Surveillance programs for WEE virus vary because of differences in 1) professional orientation of the investigators, 2) ecology of vertebrate hosts and mosquito vectors, and 3) climate, physiography and agricultural practices. In Kern County, California, the birds with the highest antibody prevalence during epidemics were the house finch, house sparrow, blackbirds, orioles and mourning dove. Nestling house finches and pigeons were also valuable indicators when available.234 Sentinel chickens were used to detect movement of WEE virus from enzootic foci to peridomestic settings before equine or human cases. A comparative study in California concluded that pigeons were less suitable than chickens as sentinels.238
In west Texas, infection rates in house sparrows were the best predictors of human disease.120,133 This was true for antibody rates in free-ranging birds and for viremia in nestlings. Virus isolation rates of 5-6% in nestlings and antibody rates of 45-56% in free-ranging birds were common.133 House sparrows were singularly useful in that area of Texas. They constituted more than two-thirds of the local avian population, were closely associated with humans and the vector mosquito, and were quite accessible for sampling.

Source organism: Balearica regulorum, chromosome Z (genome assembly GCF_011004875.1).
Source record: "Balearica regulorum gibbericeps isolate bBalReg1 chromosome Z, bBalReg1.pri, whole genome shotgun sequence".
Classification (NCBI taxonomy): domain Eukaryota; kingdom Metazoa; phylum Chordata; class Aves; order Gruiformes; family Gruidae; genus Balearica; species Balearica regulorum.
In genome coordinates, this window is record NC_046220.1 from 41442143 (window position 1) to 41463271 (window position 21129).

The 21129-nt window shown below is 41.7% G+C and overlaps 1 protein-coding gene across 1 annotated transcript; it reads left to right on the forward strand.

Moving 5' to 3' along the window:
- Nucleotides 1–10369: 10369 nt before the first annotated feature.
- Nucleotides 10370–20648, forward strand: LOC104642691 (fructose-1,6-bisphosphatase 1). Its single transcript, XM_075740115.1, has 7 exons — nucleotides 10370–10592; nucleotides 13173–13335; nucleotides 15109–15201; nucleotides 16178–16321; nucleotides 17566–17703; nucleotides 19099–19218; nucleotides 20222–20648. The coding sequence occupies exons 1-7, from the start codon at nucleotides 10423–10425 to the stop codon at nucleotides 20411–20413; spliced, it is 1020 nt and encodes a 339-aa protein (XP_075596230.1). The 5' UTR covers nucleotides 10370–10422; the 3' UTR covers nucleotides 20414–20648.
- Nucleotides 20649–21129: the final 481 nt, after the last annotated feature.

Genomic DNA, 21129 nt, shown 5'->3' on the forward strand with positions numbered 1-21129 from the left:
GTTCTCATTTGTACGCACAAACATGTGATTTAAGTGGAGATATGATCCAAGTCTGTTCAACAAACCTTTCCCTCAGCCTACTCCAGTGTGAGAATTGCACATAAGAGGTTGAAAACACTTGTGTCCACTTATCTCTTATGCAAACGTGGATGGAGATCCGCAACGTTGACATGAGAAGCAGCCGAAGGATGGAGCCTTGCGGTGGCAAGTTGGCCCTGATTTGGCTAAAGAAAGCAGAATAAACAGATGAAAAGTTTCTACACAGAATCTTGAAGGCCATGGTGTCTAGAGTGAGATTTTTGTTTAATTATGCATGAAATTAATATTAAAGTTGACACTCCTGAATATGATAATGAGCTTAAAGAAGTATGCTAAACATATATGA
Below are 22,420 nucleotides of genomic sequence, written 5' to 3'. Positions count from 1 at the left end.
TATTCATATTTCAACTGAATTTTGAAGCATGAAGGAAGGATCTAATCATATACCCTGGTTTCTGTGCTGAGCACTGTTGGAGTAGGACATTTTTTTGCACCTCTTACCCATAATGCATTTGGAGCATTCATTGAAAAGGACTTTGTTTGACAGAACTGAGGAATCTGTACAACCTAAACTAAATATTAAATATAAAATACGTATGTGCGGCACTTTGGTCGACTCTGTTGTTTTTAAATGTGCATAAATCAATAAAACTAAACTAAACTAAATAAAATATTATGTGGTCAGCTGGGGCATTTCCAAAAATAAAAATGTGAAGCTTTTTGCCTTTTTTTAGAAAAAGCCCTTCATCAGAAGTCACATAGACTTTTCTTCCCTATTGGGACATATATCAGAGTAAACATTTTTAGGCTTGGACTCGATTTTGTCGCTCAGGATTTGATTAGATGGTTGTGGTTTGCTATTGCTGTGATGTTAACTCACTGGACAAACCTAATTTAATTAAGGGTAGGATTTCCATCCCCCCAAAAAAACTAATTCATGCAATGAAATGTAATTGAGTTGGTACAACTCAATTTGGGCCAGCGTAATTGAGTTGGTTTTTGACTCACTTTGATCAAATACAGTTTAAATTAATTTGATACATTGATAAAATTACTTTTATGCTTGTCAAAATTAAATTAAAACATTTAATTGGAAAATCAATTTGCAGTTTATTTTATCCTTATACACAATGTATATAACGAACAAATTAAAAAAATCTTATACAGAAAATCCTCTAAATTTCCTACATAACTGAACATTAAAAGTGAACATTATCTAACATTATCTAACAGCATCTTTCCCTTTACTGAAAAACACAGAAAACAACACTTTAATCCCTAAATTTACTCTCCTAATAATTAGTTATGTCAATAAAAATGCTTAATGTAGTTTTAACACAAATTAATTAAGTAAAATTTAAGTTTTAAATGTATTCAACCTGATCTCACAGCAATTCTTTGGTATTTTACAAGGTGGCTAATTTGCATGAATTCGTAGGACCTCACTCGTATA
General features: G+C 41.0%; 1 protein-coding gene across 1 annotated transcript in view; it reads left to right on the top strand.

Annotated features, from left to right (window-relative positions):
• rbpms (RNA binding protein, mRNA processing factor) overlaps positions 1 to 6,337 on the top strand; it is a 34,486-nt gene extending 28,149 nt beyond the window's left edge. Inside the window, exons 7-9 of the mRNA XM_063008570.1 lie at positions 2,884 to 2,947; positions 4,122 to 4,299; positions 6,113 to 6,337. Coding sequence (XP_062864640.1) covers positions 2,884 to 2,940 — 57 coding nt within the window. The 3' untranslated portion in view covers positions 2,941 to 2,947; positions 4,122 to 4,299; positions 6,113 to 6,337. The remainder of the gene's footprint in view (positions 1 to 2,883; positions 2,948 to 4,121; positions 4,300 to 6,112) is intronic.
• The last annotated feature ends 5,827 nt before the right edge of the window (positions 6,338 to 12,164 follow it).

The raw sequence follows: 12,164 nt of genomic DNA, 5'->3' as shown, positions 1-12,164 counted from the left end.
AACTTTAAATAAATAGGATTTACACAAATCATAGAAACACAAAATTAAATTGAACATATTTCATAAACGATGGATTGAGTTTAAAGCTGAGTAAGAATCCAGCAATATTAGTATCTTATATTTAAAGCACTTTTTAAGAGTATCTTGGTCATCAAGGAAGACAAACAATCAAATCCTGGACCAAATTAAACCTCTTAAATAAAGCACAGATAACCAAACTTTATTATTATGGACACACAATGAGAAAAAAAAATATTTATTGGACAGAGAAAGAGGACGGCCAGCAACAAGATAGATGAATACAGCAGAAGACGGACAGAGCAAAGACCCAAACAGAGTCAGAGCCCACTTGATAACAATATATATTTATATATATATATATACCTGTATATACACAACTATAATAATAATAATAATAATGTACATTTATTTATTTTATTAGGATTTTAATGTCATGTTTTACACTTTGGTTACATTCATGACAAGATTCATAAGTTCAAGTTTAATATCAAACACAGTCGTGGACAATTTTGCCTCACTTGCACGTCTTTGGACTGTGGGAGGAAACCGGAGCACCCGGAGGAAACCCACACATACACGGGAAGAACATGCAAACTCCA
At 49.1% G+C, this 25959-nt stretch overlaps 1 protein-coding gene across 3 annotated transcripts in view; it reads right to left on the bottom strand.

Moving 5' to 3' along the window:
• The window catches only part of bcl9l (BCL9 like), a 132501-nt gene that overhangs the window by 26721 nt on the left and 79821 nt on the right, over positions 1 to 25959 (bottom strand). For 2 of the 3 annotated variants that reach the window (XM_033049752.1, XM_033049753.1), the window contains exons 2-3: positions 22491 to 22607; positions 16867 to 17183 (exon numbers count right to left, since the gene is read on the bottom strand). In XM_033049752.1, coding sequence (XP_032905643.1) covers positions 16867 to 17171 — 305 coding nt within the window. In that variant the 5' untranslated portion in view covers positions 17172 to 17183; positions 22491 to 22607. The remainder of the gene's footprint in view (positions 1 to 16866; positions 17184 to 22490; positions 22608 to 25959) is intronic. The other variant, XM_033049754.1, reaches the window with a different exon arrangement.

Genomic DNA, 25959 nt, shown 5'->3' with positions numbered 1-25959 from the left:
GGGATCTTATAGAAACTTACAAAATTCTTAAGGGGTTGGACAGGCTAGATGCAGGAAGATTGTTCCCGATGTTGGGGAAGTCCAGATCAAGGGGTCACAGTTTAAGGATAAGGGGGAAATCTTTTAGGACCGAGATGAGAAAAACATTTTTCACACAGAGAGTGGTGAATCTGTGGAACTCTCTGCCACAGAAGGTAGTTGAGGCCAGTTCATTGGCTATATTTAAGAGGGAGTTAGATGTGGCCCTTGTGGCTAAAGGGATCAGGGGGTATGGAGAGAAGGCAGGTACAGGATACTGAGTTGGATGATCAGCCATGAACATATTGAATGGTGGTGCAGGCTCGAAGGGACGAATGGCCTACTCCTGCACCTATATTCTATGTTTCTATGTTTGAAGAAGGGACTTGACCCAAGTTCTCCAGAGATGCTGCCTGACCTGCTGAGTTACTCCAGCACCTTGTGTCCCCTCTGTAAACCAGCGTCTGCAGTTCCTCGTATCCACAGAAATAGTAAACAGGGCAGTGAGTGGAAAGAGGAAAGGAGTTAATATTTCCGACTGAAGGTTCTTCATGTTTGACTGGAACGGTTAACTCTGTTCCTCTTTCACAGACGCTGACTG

In the northern plains states, other avian species had higher antibody prevalences and were equal in abundance and accessibility. In North Dakota house sparrows, the antibody prevalence was 13% and no virus isolations were obtained from nestlings. In contrast, there was a 46% antibody rate in the American robin. There were nine isolations of WEE virus, including seven from nestlings of four species other than house sparrows.179 In Colorado during 1987, the antibody prevalences were 8% in house sparrows, 29% in American robins, 21% in black-hosts, capped chickadees, 15% in pigeons, 9% in red-winged blackbirds, and 7% in waterfowl.m
Seroconversions in sentinel chickens and equine cases have been used to monitor WEE virus activity for decades.233 The advantages and disadvantages of using them are presented elsewhere in this publication (See Ch.1).
Gaps in current knowledge of western equine encephalitis
m McLean, R.G., Unpublished data.